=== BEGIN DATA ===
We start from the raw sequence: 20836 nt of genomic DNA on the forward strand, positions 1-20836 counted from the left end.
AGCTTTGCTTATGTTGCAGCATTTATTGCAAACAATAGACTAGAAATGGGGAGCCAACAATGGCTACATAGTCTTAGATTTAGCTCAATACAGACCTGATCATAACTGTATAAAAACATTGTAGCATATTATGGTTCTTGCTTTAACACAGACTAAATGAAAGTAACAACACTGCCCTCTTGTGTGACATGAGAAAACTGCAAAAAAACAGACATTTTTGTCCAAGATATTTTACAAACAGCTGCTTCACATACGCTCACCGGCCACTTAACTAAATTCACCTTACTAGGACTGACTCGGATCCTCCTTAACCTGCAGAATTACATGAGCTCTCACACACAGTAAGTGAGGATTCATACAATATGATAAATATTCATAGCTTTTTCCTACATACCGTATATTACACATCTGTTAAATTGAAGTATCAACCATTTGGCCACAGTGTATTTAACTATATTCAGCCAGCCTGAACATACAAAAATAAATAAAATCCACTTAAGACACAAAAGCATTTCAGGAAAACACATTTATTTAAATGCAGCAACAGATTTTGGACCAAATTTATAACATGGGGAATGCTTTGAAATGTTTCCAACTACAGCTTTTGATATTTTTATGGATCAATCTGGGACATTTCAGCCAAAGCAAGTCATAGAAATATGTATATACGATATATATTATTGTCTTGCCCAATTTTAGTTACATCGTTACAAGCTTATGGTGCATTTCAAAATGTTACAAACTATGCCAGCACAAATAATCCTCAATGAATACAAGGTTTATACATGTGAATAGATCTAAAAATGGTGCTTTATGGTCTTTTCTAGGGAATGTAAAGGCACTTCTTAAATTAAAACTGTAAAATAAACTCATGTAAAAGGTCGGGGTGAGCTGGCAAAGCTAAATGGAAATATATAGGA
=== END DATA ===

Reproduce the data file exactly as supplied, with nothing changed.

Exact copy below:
We start from the raw sequence: 20836 nt of genomic DNA on the forward strand, positions 1-20836 counted from the left end.
AGCTTTGCTTATGTTGCAGCATTTATTGCAAACAATAGACTAGAAATGGGGAGCCAACAATGGCTACATAGTCTTAGATTTAGCTCAATACAGACCTGATCATAACTGTATAAAAACATTGTAGCATATTATGGTTCTTGCTTTAACACAGACTAAATGAAAGTAACAACACTGCCCTCTTGTGTGACATGAGAAAACTGCAAAAAAACAGACATTTTTGTCCAAGATATTTTACAAACAGCTGCTTCACATACGCTCACCGGCCACTTAACTAAATTCACCTTACTAGGACTGACTCGGATCCTCCTTAACCTGCAGAATTACATGAGCTCTCACACACAGTAAGTGAGGATTCATACAATATGATAAATATTCATAGCTTTTTCCTACATACCGTATATTACACATCTGTTAAATTGAAGTATCAACCATTTGGCCACAGTGTATTTAACTATATTCAGCCAGCCTGAACATACAAAAATAAATAAAATCCACTTAAGACACAAAAGCATTTCAGGAAAACACATTTATTTAAATGCAGCAACAGATTTTGGACCAAATTTATAACATGGGGAATGCTTTGAAATGTTTCCAACTACAGCTTTTGATATTTTTATGGATCAATCTGGGACATTTCAGCCAAAGCAAGTCATAGAAATATGTATATACGATATATATTATTGTCTTGCCCAATTTTAGTTACATCGTTACAAGCTTATGGTGCATTTCAAAATGTTACAAACTATGCCAGCACAAATAATCCTCAATGAATACAAGGTTTATACATGTGAATAGATCTAAAAATGGTGCTTTATGGTCTTTTCTAGGGAATGTAAAGGCACTTCTTAAATTAAAACTGTAAAATAAACTCATGTAAAAGGTCGGGGTGAGCTGGCAAAGCTAAATGGAAATATATAGGA